Winter Weather and its Effect on the Body’s Synthesis of Vitamin D

Amanda Reichardt- Staff Writer

Vitamin D has two main forms: D2 and D3. These two forms differ in chemical structure and source but not in general metabolism or function in the body.
D3 is provided in the diet primarily by animal sources like liver and eggs. Some plant and fungus foods provide D2, such as shitake mushrooms. There are foods in the United States fortified with vitamin D like milk, yogurt, cheese, butter, some juices, margarine, some breads and breakfast cereals mainly in the form of D3. Supplements also provide the body with the vitamin.
The sun also plays a role in all of this. Vitamin D3 is made in the body as a steroid in the skin’s sebaceous glands, which then secrete the steroid onto the skin’s surface to be reabsorbed into the many layers of the skin. When a person is exposed to the sun, its rays penetrate the skin where skin cells absorb energy. The event causes our body to synthesize vitamin D3 over a period of several hours to a few days.
The rumors are true that residents of the snow filled regions of the northern US are at a greater risk for developing vitamin D deficiency. People who are also at risk include the elderly, those pregnant or lactating, who limit their exposure to the sun, who live in geographic locations at higher latitudes, people who have a darker skin tone and people with excess body fat. Overall, low vitamin D can be found across all age groups, ethnic backgrounds and geographic locations but there is no reason to panic. It is important to make oneself aware.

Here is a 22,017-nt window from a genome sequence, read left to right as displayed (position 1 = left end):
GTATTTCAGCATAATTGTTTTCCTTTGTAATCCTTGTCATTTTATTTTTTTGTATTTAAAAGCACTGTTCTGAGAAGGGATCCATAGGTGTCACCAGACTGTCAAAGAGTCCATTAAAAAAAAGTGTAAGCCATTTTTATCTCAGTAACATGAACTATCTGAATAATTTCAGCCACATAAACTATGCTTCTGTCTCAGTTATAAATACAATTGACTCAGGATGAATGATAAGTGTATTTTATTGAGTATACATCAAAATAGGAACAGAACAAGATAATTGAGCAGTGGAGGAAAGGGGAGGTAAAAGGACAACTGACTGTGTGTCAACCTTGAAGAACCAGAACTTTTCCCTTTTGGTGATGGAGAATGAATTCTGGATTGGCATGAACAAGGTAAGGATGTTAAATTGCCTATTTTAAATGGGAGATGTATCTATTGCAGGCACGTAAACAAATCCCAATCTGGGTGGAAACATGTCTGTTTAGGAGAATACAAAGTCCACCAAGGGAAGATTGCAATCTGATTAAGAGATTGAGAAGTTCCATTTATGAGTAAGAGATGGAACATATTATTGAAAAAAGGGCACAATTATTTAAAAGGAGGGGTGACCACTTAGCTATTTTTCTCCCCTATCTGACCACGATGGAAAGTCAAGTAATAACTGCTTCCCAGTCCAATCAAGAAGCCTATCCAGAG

Deficiency is a major concern that puts one’s health at risk. According to the Center for Disease Control and Prevention, 67 percent of U.S. citizens had sufficient vitamin D levels, 24 percent had a risk of inadequacy and 8 percent were at risk for deficiency. Adverse health effects can be caused by a lack of vitamin D such as rickets, osteomalacia (bone mineralization), cognitive impairment in older adults, asthma in children, cancer and cardiovascular disease. The Daily Value on food and supplement labels for vitamin D is 400 IU. It is recommended to consume your vitamins through the food you eat, rather than through supplements. Treatment for vitamin D deficiency is through supplementation after speaking to a health professional.

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